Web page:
One may recall their employment in Sierra Leone when our Parachute (Special Forces) elements led rescue operations to free our troops held hostage while serving on a UN Mission. Therefore, it can be clearly stated that despite the hoopla, this was a routine task for which they have been trained over the years. Having said that, such high-risk missions are always fraught with danger and success is never guaranteed.
What has been different in this case is the political will displayed by the Indian government, not just in the matter of permitting the military to conduct these high-value raids, but also the preparation that has gone into organising them and the media blitz that has followed. Its selection of targets was clearly restricted to so-called “non-state actors” and not the military and the operation took place in territory that India claims is illegally occupied by Pakistan.
By stating that this show of force was a preemptive defensive action against terrorists preparing to infiltrate, the government is clearly suggesting it was not keen to escalate the situation further. The coordination and assistance provided by the National Technical Research Organization (NTRO) and the Research and Analysis Wing(R&AW) in providing real-time intelligence on the chosen targets have been unprecedented. These factors have played a major role in the successful completion of the attack.
Most importantly, despite its stated objective of not wanting to escalate the situation further, the government has taken precautions by evacuating villages along the international border in Punjab, Rajasthan and Gujarat. This clearly indicates its willingness to hang tough and, if required, up the ante and launch a counter-strike in the event Pakistan decides to respond. The government may even be signaling that in the case of escalation, it would be willing to put in motion the military’s Cold Start Doctrine that envisages capture of territory in the Punjab and Sindh regions of Pakistan.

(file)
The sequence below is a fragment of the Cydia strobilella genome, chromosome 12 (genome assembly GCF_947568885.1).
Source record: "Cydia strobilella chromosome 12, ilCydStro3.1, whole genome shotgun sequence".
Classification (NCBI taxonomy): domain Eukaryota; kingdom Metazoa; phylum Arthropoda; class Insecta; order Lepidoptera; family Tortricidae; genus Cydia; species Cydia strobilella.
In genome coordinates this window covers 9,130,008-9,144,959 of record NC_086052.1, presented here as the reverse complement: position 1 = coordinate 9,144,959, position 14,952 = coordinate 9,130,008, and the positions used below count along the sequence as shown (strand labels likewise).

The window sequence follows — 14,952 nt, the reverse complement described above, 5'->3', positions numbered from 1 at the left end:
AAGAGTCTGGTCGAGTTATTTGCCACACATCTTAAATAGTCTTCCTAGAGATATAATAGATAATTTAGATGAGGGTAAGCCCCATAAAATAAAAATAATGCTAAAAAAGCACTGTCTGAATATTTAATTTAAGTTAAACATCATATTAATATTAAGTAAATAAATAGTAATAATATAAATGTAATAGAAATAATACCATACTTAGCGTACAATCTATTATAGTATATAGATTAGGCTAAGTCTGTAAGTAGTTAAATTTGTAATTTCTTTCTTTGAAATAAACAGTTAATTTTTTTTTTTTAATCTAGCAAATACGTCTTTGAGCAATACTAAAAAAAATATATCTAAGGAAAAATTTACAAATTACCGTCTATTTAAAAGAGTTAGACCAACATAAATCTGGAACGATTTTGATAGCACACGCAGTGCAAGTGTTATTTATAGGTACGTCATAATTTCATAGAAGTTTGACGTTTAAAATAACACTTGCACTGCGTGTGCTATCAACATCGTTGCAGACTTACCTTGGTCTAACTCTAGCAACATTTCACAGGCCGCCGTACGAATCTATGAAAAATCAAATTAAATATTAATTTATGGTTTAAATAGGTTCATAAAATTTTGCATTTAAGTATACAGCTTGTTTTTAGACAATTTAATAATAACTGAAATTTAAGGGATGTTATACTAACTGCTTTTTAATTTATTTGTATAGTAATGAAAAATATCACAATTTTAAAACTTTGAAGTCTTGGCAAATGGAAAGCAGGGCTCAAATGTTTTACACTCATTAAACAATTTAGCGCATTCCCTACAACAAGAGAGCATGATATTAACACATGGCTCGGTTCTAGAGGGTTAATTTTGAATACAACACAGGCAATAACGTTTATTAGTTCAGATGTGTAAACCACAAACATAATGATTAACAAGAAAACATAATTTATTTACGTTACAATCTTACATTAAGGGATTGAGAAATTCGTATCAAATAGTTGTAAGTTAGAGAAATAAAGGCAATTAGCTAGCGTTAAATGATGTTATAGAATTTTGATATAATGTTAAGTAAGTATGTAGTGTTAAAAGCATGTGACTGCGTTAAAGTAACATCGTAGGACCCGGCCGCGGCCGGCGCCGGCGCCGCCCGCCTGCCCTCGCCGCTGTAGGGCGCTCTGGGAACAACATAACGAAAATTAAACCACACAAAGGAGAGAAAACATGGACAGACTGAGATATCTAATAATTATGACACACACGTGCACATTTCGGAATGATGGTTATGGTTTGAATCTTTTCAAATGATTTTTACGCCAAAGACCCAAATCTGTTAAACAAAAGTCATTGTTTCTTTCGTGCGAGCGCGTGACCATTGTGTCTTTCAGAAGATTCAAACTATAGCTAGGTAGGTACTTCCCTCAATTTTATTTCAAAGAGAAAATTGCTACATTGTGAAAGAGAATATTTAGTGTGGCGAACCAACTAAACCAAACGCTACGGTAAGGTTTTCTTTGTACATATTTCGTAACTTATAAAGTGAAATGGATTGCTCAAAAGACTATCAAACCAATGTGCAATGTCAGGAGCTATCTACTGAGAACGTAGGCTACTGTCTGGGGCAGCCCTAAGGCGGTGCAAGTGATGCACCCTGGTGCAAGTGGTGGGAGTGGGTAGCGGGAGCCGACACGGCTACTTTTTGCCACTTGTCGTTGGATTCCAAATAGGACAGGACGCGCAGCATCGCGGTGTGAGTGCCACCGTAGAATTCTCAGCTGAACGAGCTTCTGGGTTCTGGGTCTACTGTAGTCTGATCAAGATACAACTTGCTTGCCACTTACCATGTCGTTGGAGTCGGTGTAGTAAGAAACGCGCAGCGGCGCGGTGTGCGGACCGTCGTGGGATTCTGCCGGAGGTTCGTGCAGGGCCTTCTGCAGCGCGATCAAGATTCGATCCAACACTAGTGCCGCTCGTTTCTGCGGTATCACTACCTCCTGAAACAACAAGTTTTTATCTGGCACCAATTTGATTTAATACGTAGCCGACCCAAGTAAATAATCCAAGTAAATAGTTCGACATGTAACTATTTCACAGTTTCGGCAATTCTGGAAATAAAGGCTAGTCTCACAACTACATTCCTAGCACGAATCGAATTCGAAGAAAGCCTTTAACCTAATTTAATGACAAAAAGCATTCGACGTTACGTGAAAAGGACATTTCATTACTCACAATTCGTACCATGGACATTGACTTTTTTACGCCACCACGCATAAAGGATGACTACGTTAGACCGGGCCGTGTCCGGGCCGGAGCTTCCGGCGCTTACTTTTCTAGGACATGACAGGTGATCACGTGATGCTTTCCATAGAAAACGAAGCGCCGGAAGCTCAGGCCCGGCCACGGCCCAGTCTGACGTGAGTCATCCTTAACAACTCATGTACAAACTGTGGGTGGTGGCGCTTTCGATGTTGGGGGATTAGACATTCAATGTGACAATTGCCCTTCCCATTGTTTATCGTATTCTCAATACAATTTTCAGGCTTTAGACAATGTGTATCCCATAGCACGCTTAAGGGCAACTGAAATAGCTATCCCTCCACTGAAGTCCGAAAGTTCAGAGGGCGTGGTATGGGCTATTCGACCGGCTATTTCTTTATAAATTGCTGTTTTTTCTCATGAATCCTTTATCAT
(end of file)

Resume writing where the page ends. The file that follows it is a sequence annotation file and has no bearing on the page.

So where does all this leave Pakistan? For one thing, it suggests that Pakistan’s policy of nuclear blackmail and threats to deal with any Indian provocation by using tactical nuclear weapons appears to have run its course. As does it's untrammeled and open support for militants working in tandem with the army. With the use of terror as state policy over the past few decades, Pakistan finds itself isolated on this issue by large sections of the international community. Thus, any escalation on its part is unlikely to be viewed kindly and can only make matters more difficult for it.
Despite Pakistan's efforts to suggest that the strikes are a figment of the Indian imagination, the credibility of its own denials have been greatly damaged, given the different voices emanating from the military and political establishment. There is a distinct possibility that public opinion may force Nawaz Sharief’s hand, in which case he may find himself between a rock and a hard place. The next few weeks will reveal whether this subcontinent finds itself plunged into another futile war or focuses on the more pressing challenges of countering endemic poverty and hunger that haunt both the nations.